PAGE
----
Thayil says Mumbai’s loss of forbearance reflects a nationwide trend. His father once told him about a street in Kerala, the southern Indian state where Thayil was born, that is supposedly the loudest in the state. It has a temple, a mosque and a church in close proximity, each blasting its message through loudspeakers, each trying to drown out the other. If the religious gap has widened, so has the wealth divide. “The rich have become inconceivably richer and the middle class have become richer too. But the poor are the great majority and they have not become richer by any means. And the minute you step out of the cities, nothing has changed in 300 years in those villages.” The term “India Shining”, once used to describe an India that was supposedly rattling towards prosperity, was nothing but an advertising slogan dreamt up by a Bombay advertising agency, he says.
Narcopolis, set in the 1970s and 1980s when Bombay was Bombay, has a nostalgic feel. In the opium dens, at least those of Thayil’s imagination, people from different communities got along. “It was a slow, romantic, beautiful world,” he says of those who gathered to smoke from 500-year-old Chinese opium pipes smuggled out during the cultural revolution. Not that he shies away from depicting the violence that he says is endemic to Indian cities. “We’re supposed to be this peaceful, non-violent, vegetarian race. Are you kidding me?” he says. “You live with the knowledge that life and death are entirely random occurrences. The kind of traffic accidents you see – a guy lying by the side of the road, with nobody stopping. The only way to live in some Indian cities, and especially Bombay, is to have a strategy to deal with the horror you see every day.”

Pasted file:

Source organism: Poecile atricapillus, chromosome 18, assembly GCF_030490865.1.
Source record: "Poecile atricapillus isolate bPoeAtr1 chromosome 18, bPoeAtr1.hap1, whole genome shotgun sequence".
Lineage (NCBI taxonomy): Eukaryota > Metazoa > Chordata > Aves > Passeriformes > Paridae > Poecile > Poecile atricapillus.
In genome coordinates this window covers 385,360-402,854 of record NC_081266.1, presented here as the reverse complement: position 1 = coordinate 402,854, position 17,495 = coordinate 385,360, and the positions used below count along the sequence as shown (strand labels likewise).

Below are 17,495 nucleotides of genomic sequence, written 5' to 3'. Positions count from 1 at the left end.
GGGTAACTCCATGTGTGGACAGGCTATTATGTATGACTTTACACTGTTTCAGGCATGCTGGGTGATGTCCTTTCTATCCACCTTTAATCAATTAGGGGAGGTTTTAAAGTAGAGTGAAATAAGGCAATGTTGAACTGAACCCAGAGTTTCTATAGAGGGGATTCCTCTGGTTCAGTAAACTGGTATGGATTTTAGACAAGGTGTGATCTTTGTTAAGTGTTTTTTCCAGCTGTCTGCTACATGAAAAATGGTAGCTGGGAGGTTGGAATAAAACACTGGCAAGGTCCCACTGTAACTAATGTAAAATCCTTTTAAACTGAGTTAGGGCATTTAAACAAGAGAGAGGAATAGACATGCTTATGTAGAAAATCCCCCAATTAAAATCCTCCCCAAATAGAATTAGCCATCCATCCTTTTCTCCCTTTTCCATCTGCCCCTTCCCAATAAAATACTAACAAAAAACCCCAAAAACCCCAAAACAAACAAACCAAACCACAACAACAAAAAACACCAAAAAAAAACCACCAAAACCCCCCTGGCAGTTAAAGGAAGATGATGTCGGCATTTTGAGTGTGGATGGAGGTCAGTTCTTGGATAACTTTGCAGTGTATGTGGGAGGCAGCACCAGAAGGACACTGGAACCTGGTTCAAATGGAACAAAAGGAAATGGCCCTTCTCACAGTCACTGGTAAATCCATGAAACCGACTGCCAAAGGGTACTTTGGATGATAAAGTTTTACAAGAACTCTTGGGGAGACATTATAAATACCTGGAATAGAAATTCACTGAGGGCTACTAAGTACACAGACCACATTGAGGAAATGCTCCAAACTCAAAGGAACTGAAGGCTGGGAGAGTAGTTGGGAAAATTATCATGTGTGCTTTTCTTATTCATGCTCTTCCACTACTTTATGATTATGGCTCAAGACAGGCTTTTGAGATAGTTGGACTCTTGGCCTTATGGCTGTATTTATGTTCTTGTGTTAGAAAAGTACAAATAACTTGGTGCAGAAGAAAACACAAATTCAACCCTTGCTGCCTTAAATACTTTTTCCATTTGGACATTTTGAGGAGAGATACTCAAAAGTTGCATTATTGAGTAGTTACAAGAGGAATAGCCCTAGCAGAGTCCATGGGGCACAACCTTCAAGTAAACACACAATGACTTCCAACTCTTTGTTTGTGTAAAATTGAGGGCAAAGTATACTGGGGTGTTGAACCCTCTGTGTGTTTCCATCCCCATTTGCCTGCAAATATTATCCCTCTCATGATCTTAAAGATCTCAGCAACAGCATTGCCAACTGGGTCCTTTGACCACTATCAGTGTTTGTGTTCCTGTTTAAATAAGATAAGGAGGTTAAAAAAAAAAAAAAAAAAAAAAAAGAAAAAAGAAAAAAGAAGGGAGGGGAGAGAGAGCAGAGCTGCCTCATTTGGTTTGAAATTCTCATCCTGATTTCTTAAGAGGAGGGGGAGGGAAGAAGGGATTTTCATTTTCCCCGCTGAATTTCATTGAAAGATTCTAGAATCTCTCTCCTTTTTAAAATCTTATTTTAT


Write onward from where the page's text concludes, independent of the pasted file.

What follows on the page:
Yet Narcopolis manages to be a love letter to Bombay. “I arrive. I get off the plane and I know I am in one of the great cities of the world,” he says. “It’s a hell of a life … and addictive too. You live there for a while and you get hooked.”
In Thayil’s case, getting hooked in what he calls “The City of O” was more than a metaphor. As a 16-year-old boy, he was dispatched to Bombay from Hong Kong where the family had been living. Thayil had run into trouble at school, as well as with the police, over drugs, and his parents sent him back to India to straighten him out. Little did they know that the place they had found for him to live was within a 15-minute walk of Shuklaji Street, home to the city’s notorious opium dens.
Thayil lost 20 years to addiction. After five years living in Bombay the opium dens were closed and gangs started pushing even harder drugs. “All the people who had been living fairly healthy lives smoking opium switched to heroin. It was deadly. Very soon, they were dying.” Thayil managed to stay alive, holding down a steady job as a journalist, both in India and New York. But his writing ambitions were lost in an opiate fog. “I feel it was 20 wasted years. I did no real work.”
Only when he finally kicked the habit a decade ago did he begin to work seriously as an author. He has since written and edited several books of poetry and produced a libretto for an opera, Babur, about the ghost of India’s first Mughal emperor wandering modern-day Britain. Narcopolis took many years to write. While poetry came to him in a flash, struggling through prose was a joyless slog, locked in a room from nine to five.
Now living in Delhi, he is close to completing a second novel in which one of the characters who fleetingly appears in Narcopolis takes centre stage. The new novel has nothing to do with drugs or Shuklaji Street. That part of Thayil’s life is over. Still, he harks back to those times. “When I think of the opium days I am filled with nostalgia,” he says. “Opium fills a hole, perhaps a God-shaped hole. And I have to say, I do miss it.”
David Pilling is the FT’s Asia editor. ‘Narcopolis’ is published by Faber and Faber
Copyright The Financial Times Limited 2016. You may share using our article tools.
Please don't cut articles from FT.com and redistribute by email or post to the web.